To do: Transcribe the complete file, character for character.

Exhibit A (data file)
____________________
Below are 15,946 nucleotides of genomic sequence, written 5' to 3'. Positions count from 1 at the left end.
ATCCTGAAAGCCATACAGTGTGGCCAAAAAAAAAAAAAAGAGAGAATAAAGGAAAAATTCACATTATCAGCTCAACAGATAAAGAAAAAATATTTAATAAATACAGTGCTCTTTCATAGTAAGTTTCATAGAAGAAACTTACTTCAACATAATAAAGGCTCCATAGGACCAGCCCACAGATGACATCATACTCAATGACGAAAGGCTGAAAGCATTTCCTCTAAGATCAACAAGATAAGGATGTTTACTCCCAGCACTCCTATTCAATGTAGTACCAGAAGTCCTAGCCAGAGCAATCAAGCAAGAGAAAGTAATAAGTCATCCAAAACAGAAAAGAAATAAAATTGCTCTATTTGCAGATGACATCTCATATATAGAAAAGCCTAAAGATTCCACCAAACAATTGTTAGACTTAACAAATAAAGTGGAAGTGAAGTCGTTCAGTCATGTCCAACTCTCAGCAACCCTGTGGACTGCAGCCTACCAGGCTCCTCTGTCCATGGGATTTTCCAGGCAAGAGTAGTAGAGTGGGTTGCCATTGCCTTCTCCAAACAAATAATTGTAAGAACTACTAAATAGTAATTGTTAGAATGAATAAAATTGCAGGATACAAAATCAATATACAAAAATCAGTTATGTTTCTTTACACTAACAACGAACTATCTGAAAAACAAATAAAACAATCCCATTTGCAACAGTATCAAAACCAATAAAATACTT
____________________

Below are 15,946 nucleotides of genomic sequence, written 5' to 3'. Positions count from 1 at the left end.
ATCCTGAAAGCCATACAGTGTGGCCAAAAAAAAAAAAAAGAGAGAATAAAGGAAAAATTCACATTATCAGCTCAACAGATAAAGAAAAAATATTTAATAAATACAGTGCTCTTTCATAGTAAGTTTCATAGAAGAAACTTACTTCAACATAATAAAGGCTCCATAGGACCAGCCCACAGATGACATCATACTCAATGACGAAAGGCTGAAAGCATTTCCTCTAAGATCAACAAGATAAGGATGTTTACTCCCAGCACTCCTATTCAATGTAGTACCAGAAGTCCTAGCCAGAGCAATCAAGCAAGAGAAAGTAATAAGTCATCCAAAACAGAAAAGAAATAAAATTGCTCTATTTGCAGATGACATCTCATATATAGAAAAGCCTAAAGATTCCACCAAACAATTGTTAGACTTAACAAATAAAGTGGAAGTGAAGTCGTTCAGTCATGTCCAACTCTCAGCAACCCTGTGGACTGCAGCCTACCAGGCTCCTCTGTCCATGGGATTTTCCAGGCAAGAGTAGTAGAGTGGGTTGCCATTGCCTTCTCCAAACAAATAATTGTAAGAACTACTAAATAGTAATTGTTAGAATGAATAAAATTGCAGGATACAAAATCAATATACAAAAATCAGTTATGTTTCTTTACACTAACAACGAACTATCTGAAAAACAAATAAAACAATCCCATTTGCAACAGTATCAAAACCAATAAAATACTT